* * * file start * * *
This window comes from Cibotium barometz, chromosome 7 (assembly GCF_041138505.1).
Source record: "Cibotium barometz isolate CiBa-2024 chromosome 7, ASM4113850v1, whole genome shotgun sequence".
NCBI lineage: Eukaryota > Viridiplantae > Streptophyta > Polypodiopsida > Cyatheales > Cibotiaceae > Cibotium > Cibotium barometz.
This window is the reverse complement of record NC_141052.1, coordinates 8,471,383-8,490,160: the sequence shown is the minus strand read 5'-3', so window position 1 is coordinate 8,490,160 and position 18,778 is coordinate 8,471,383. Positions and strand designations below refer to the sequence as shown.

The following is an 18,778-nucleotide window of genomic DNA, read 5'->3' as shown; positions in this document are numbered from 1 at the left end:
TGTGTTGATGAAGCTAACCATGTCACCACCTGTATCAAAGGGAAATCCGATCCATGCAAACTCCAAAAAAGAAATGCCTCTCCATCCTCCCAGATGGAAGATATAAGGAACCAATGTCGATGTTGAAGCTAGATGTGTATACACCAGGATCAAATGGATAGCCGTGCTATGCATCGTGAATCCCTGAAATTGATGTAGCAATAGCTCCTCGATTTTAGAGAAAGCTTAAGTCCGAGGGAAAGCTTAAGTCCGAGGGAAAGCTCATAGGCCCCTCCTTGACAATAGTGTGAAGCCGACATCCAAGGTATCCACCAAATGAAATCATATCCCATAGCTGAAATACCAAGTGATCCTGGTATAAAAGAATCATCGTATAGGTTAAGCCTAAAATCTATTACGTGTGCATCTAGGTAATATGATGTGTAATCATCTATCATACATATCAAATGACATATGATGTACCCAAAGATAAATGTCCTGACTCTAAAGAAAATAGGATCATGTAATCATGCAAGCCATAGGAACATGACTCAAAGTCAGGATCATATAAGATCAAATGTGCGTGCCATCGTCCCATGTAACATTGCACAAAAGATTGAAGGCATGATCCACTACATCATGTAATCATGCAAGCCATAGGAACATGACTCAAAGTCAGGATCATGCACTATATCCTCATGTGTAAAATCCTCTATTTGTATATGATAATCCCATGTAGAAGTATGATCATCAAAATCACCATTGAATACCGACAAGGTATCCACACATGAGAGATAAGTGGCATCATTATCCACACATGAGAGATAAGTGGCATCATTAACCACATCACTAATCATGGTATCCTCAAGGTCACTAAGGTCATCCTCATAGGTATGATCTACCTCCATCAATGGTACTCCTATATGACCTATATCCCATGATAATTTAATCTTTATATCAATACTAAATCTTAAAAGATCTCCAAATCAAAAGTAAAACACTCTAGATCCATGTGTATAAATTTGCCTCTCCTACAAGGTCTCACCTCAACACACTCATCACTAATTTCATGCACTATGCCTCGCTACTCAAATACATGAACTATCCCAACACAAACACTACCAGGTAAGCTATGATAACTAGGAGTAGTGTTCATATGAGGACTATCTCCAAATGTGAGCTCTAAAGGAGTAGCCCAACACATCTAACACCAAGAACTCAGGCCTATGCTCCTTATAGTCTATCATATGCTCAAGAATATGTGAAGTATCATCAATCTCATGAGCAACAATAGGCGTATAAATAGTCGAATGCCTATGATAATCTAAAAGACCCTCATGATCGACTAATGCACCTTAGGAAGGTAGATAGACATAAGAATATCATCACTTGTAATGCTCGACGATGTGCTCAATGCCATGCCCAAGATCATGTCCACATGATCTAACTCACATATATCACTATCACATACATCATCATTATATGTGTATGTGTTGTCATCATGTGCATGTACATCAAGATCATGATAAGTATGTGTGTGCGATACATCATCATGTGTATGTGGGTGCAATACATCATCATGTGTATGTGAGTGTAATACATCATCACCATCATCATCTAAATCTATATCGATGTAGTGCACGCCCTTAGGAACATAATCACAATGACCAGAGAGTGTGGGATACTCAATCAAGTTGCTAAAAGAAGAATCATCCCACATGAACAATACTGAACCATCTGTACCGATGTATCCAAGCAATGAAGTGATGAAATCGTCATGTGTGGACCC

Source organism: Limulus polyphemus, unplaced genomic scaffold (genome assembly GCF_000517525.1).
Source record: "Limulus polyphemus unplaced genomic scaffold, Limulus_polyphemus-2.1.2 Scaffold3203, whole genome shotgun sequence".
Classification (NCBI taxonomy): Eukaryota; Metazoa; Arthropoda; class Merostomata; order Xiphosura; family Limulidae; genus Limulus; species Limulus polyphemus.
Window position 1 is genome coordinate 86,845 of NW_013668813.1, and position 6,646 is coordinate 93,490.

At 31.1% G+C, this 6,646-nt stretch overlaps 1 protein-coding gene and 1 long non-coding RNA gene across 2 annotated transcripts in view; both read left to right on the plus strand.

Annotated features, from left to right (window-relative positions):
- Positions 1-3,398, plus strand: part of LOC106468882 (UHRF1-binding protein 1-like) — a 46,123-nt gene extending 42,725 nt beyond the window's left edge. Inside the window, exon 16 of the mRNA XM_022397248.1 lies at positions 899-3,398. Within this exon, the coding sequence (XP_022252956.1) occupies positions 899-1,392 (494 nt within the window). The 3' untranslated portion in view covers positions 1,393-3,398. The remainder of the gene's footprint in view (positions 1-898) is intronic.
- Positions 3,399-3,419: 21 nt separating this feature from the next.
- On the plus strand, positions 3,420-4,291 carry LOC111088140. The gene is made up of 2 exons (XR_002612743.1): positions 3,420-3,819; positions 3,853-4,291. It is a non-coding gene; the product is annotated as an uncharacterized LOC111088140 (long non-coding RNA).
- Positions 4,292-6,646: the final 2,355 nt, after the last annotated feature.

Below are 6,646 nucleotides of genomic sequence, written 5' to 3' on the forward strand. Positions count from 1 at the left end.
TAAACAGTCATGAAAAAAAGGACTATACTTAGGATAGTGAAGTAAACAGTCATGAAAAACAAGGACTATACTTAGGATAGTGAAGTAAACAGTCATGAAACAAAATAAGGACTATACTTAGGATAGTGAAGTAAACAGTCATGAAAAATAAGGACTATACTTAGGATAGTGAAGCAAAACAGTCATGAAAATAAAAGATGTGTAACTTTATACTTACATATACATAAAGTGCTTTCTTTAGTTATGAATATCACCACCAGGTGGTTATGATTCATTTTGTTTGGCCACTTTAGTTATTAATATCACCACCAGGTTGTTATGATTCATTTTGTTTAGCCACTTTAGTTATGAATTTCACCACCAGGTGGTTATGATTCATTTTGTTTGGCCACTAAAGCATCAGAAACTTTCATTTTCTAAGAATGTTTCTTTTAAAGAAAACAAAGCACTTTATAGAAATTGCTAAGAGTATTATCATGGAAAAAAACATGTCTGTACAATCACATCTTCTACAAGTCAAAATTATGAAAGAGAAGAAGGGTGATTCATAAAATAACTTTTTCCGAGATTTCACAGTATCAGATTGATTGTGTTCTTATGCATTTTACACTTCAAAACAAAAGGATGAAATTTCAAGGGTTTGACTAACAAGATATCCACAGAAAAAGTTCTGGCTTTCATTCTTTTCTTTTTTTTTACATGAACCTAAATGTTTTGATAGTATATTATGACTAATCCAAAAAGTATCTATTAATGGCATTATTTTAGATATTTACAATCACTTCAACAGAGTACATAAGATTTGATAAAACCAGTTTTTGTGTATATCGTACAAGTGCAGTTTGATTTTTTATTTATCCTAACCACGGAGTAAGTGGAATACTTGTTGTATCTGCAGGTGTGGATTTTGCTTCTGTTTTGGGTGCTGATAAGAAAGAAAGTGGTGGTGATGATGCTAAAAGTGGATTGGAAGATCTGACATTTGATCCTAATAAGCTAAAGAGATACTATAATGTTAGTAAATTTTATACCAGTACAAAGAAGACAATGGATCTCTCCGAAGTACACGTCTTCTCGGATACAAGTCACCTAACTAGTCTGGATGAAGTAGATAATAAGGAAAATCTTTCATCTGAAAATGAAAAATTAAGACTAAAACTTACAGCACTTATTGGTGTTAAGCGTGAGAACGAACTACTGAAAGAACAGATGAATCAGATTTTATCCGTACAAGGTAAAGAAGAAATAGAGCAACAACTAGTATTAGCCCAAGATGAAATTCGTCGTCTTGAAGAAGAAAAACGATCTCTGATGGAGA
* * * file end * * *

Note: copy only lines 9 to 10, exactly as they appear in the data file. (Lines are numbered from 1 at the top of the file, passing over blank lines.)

Classification (NCBI taxonomy): Eukaryota; Metazoa; Arthropoda; class Merostomata; order Xiphosura; family Limulidae; genus Limulus; species Limulus polyphemus.
Window position 1 is genome coordinate 86,845 of NW_013668813.1, and position 6,646 is coordinate 93,490.